“Haven’t even finished reading this book — but find it truly remarkable. A new Jane Austen, worthy of the original! Imagine that Mr. Collins undertook to rewrite Pride and Prejudice, attempting to rehabilitate his own reputation and that of Lady Catherine de Bough. That gives you an idea of the approach — but the language is so lovely and the ironies so delicious! I have been laughing out loud, reading passages to my husband. My plan is to finish the book, re-read Jane Austen’s unfinished Lady Susan — and then return and re-read this one. Then I will press my copy on my most discerning friends …”
Sharon Kay Stout
From Love & Friendship:
Whit Stillman has taken Austen’s never-finished epistolary novella, Lady Susan, reimagined it as a straight narrative, and added the hilarious new character of Rufus, Susan’s apologist nephew, who aims to clear Susan’s good name come hell or high water (even if he is doing it from “the ignoble abode” of debtors’ prison ). Despite many indications to the contrary, Rufus insists that Susan is, “the kindest, most delightful woman anyone could know, a shining ornament to our Society and Nation.” Rufus then appends his earnest tale with a collection of his aunt’s letters, which he claims have been altered by Austen to cast the estimable Lady Susan in a bad light.
Impossibly beautiful, disarmingly witty, and completely self-absorbed, Lady Susan Vernon, is both the heart and the thorn of Love & Friendship. Recently widowed, with a daughter who’s coming of age as quickly as their funds are dwindling, Lady Susan makes it her mission to find them wealthy husbands——and fast.
But when her attempts to secure their futures result only in the wrath of a prominent conquest’s wife and the title of “most accomplished coquette in England,” Lady Susan must rethink her strategy.
Unannounced, she arrives at her brother-in-law’s country estate. Here she intends to take refuge——in no less than luxury, of course——from the colorful rumors trailing her, while finding another avenue to “I do.” Before the scandalizing gossip can run its course, though, romantic triangles ensue.
With a devoted Austenian sensibility and absurd theological commentary, filmmaker and writer Whit Stillman ingeniously reimagines and completes one of our greatest writers’ unfinished works. As much homage to its muse’s perennial influence as testament to its author’s brilliance, Love & Friendship is a sharp comedy of manners, and a fiendishly funny treat for Austen and Stillman fans alike.
Love & Friendship brings a healthy helping of scandal, along with lots of laughs, to Georgian and Victorian London. Whit Stillman has also created a film version of Love & Friendship, starring Kate Beckinsale and Chloe Sevigny, opens in select theaters on May 13th.
Meet Whit Stillman:
Whit Stillman was born in Washington, D.C., and attended Harvard, where he was an editor of the Harvard Crimson before working in book and magazine publishing. He has written and directed five films, including the award-winning Metropolitan, Barcelona, The Last Days of Disco, and Damsels in Distress, as well as the TV show The Cosmopolitans. His first novel, The Last Days of Disco, won the 2014 Prix Fitzgerald. He has written for the Wall Street Journal, Harper’s, The Guardian, Vogue, and other publications. Visit his unofficial website for updates on this latest Amazon series The Cosmopolitans, and follow him on Twitter as @WhitStillman and on Facebook.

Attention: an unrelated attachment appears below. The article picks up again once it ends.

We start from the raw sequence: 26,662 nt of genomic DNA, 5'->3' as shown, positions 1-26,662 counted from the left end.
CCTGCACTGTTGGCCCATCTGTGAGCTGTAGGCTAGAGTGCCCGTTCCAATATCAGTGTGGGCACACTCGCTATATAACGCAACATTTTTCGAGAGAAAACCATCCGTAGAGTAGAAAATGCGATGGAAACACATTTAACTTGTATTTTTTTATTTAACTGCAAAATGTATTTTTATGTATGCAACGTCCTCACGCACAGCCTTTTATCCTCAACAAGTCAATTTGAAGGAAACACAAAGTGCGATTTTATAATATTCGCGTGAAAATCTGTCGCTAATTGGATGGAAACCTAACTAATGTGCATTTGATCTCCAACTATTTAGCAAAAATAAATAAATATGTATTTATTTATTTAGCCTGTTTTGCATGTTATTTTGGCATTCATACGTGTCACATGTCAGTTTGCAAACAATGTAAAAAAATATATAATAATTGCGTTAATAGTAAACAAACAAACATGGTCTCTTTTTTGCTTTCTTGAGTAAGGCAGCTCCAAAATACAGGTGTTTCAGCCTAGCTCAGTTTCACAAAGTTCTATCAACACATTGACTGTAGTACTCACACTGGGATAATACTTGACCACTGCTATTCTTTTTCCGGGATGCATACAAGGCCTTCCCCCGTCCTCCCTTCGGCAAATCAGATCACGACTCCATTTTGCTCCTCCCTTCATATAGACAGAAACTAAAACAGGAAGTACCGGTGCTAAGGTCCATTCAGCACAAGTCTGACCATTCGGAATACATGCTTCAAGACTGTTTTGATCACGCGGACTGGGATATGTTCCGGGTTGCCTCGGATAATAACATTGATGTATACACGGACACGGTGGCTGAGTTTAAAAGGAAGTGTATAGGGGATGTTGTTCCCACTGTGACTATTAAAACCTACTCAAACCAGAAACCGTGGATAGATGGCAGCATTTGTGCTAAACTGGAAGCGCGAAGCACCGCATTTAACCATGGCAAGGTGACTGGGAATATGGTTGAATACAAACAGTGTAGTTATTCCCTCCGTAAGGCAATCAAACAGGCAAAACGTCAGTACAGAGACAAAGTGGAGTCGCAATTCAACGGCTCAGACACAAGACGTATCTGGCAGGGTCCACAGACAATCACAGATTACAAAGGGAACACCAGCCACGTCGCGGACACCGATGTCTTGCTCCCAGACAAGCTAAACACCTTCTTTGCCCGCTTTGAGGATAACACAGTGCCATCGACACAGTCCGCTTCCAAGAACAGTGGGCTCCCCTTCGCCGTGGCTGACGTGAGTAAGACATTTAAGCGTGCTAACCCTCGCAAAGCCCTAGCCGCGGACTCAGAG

Get connected with Whit at:
- Whit Stillman’s Facebook Page
- Whit Stillman’s Goodreads Author Page
- Twitter handles: @WhitStillman; @LittleBrown;
- Twitter hashtags: #LoveAndFriendship, #WhitStillman, #Austenesque #Giveaway
A cyber-celebration in which Jane Austen fans join in their desire to see a much maligned Personage vindicated, a certain Spinster Authoress exposed and justice prevail.
Award winning writer-director-filmmaker Whit Stillman tours the blogosphere June 13 through June 24, 2016, to share his latest release, Love & Friendship: In Which Jane Austen’s Lady Susan Vernon Is Entirely Vindicated. Thirteen popular book bloggers—card carrying Jane Austen fans one and all—will feature interviews, book excerpts and reviews of this highly acclaimed novel. A fabulous giveaway contest, including hardcopies of the book, will be open to those who join the festivities.
THE LOVE & FRIENDSHIP JANEITE BLOG TOUR SCHEDULE:
- June 13 AustenBlog (Interview)
- June 14 The Calico Critic (Review)
- June 15 Diary of Eccentric (Excerpt)
- June 16 Laura’s Reviews (Review)
- June 17 My Jane Austen Book Club (Review)
- June 17 Confessions of a Book Addict (Excerpt)
- June 20 Austenesque Reviews (Review)
- June 20 Austenprose (Interview)
- June 21 So Little Time…So Much to Read (Excerpt)
- June 21 Luxury Reading (Review)
- June 22 Just Jane 1813 (Review)
- June 23 Savvy Verse & Wit (Excerpt)
- June 24 Austenprose (Review)
Grand Giveaway Contest
In celebration of the release of Love & Friendship: In Which Jane Austen’s Lady Susan Vernon Is Entirely Vindicated, Mr. Stillman’s publisher, Little, Brown & Co has kindly offered a chance to win one of three hardcover copies of the book!
To enter the giveaway contest for one of the three hardcover copies being offered of “Love & Friendship,” simply leave a comment on any or all of the blog stops on The Love & Friendship Janeite Blog Tour starting June 13, 2016, through 11:59 pm PT, June 30, 2016. Winners will be drawn at random from all of the comments and announced on Austenprose on July 1, 2016. Winners have until July 07, 2016 to claim their prizes. Shipment is to US addresses only. Good luck to all!